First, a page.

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frankie exclusive diy: bow bag

frankie exclusive diy: bow bag


Tote-ally adorable.

You'll look like a walking, talking gift with this tote bag on your shoulder. A plain, bright-coloured bow works well for this style, though you can always experiment with prints and patterns if that's more your thing.

1/2m patterned fabric (this needs to be a pattern that works both ways up as the body of the bag is one continuous piece of fabric)
1/2m plain fabric in a contrasting bright colour
1/2m lining fabric (I’ve used a canvas fabric to give the bag a bit more body, but you can use a lighter fabric or the same fabric as one of your outer)
Sewing machine
Basic sewing kit

1. Cut out the following pieces:

Patterned fabric – one piece 77cm (h) x 32cm (w)
Plain bright fabric – two pieces 37cm (h) x 7cm (w), four pieces 70cm (h) x 7cm (w)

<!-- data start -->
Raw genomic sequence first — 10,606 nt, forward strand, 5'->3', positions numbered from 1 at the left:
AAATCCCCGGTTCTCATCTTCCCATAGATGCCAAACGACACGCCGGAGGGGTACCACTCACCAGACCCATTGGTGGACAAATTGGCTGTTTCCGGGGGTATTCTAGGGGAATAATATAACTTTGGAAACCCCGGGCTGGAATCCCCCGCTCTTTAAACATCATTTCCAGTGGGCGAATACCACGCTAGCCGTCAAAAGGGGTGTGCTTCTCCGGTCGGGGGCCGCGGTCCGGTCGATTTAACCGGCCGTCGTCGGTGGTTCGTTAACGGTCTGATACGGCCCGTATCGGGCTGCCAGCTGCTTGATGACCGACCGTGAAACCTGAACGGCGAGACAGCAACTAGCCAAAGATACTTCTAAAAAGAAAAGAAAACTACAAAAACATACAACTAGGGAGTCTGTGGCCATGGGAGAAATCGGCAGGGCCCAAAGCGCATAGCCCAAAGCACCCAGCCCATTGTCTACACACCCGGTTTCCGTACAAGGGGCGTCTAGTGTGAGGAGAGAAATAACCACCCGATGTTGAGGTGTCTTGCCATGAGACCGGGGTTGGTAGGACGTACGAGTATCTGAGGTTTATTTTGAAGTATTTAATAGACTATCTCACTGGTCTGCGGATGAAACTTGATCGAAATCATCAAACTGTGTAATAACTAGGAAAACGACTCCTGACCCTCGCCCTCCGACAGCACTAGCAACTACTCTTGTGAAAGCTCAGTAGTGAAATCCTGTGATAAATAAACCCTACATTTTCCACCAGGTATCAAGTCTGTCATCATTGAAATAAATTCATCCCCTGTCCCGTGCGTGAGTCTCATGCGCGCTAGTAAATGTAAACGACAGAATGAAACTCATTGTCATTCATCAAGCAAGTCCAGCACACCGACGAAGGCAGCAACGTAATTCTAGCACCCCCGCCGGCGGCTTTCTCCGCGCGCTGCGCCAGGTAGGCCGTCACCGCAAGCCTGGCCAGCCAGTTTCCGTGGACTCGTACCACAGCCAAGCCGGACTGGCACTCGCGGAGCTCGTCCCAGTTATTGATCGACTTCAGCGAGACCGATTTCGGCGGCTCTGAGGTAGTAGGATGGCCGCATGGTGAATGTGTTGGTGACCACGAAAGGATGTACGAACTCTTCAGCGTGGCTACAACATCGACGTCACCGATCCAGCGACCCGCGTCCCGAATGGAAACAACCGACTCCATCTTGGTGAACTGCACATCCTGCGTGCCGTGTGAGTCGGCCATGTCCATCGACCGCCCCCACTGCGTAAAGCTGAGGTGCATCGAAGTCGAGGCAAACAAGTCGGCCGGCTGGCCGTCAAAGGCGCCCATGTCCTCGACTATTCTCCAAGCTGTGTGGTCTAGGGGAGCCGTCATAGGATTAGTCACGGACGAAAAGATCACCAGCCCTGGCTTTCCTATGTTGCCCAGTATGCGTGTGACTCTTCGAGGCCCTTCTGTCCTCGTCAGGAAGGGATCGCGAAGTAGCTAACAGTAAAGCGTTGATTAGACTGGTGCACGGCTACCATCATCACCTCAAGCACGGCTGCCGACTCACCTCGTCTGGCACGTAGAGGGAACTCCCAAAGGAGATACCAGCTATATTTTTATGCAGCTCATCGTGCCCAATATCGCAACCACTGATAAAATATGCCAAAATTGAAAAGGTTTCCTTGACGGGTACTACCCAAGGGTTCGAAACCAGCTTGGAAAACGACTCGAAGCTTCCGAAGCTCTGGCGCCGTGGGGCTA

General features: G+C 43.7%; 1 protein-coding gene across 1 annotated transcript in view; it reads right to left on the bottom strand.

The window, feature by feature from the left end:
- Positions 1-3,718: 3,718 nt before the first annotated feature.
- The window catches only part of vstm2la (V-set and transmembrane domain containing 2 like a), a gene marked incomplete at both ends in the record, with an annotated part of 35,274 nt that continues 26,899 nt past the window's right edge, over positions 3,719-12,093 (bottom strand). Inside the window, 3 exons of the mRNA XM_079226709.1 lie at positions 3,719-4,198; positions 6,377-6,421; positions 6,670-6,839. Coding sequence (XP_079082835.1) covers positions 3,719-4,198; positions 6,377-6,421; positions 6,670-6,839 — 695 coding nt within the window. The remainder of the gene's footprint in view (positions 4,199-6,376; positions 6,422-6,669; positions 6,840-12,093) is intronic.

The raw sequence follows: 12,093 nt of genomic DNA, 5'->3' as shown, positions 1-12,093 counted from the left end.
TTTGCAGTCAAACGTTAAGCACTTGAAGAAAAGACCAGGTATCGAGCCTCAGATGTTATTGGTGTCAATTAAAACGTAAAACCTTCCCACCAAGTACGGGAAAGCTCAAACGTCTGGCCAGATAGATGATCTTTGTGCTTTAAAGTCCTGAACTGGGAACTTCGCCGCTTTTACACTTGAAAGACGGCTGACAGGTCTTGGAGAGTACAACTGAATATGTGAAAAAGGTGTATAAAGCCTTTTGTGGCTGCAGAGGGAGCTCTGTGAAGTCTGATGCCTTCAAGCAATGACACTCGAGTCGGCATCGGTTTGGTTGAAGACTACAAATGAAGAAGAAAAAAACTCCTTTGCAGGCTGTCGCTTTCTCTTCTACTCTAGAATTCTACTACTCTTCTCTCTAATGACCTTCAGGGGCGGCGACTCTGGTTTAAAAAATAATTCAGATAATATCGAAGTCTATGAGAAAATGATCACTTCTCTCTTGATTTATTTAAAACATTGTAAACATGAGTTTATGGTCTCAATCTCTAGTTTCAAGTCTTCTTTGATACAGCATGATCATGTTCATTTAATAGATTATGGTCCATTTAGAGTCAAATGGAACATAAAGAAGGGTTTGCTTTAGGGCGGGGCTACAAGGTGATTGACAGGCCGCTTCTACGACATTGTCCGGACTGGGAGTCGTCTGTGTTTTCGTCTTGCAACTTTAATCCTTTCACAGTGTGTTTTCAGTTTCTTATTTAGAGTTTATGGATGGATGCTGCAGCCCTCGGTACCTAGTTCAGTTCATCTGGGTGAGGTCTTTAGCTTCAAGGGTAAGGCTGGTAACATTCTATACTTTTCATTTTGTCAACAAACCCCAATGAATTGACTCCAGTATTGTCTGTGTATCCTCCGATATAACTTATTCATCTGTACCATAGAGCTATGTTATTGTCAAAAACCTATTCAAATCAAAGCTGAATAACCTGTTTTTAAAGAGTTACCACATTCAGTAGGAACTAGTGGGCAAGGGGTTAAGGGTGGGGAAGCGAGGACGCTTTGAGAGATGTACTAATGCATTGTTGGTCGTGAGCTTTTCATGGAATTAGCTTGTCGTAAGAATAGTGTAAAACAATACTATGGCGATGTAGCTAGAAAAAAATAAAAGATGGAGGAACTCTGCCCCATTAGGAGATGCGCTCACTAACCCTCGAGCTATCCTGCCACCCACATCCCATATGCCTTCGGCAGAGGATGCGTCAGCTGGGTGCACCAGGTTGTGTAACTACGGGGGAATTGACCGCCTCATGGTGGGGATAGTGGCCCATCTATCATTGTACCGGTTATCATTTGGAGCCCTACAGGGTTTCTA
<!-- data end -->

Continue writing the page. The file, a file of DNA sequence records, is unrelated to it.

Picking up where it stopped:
Lining fabric – one piece 77cm (h) x 32cm (w), two pieces 37cm (h) x 7cm (w)2. Take one of the long strips of your plain fabric and lay it out (face up if it has a right side). Lay another of the long strips on top (face down if it has a right side), lining up all the edges. Repeat with the other two long strips so you end up with two pairs. Pin along the middle of each pair.3. Sew along both long edges and one of the short edges of each pair, with a 1cm seam allowance. At the sewn short edge, trim across the corners. Now turn your pairs right way out (this is a bit fiddly, but just take your time). Give your strips a good press. These will form the strap of your bag.4. Lay out your patterned fabric rectangle face up and fold in half so that the shorter edges meet (right sides in). To form the sides of your bag, pin one of your shorter plain strips inside each side of the folded piece, as shown below. You will have pinned along the edges of the strips, but not along the base yet.5. Sew along the edges you’ve pinned, with a 1cm seam allowance, stopping 1cm from the bottom edge of the strip (the edge closest to the folded part of the patterned fabric). Make an 8mm snip into the patterned fabric at the point where your stitching stops. Line up the narrow bottom end of each strip with the unsewn area of patterned fabric (the snips you made will make this easier to do), pin and sew with a 1cm seam allowance. Repeat steps 4 and 5 with your lining pieces.6. With your bag outer still wrong way out, take one of your strap pieces and pin the unsewn edge to the inside top edge of one of the side panels (the red parts) of your bag. Do the same with the other strap piece at the other side edge. Your strap pieces should now be tucked inside the outer part of your bag.7. Turn your lining piece right way out and tuck it inside your outer piece, lining up the top edges. Pin all the way around the top edges. When you reach the side pieces move the pins from the strap pieces so that they now go all the way through the outer, strap and lining layers. Sew around the edge you pinned, with a 1cm seam, leaving a roughly 8cm gap (make sure this gap isn’t on one of the red parts or your straps won’t be help in place!).8. Turn your bag right way out through the gap your left then tuck the lining down into the outer. Give your bag a good press.9. Pin around the top edge and sew along the patterned front and back sections of the bag, about 2-3mm in.10. Tie the two strap pieces together to form a large bow.Anna is a freelance craft-writer, designer-maker and mother based in East London. Anna’s latest craft book (out now through Quadrille Publishing) is all about one of her favourite things to sew –‘Bags’!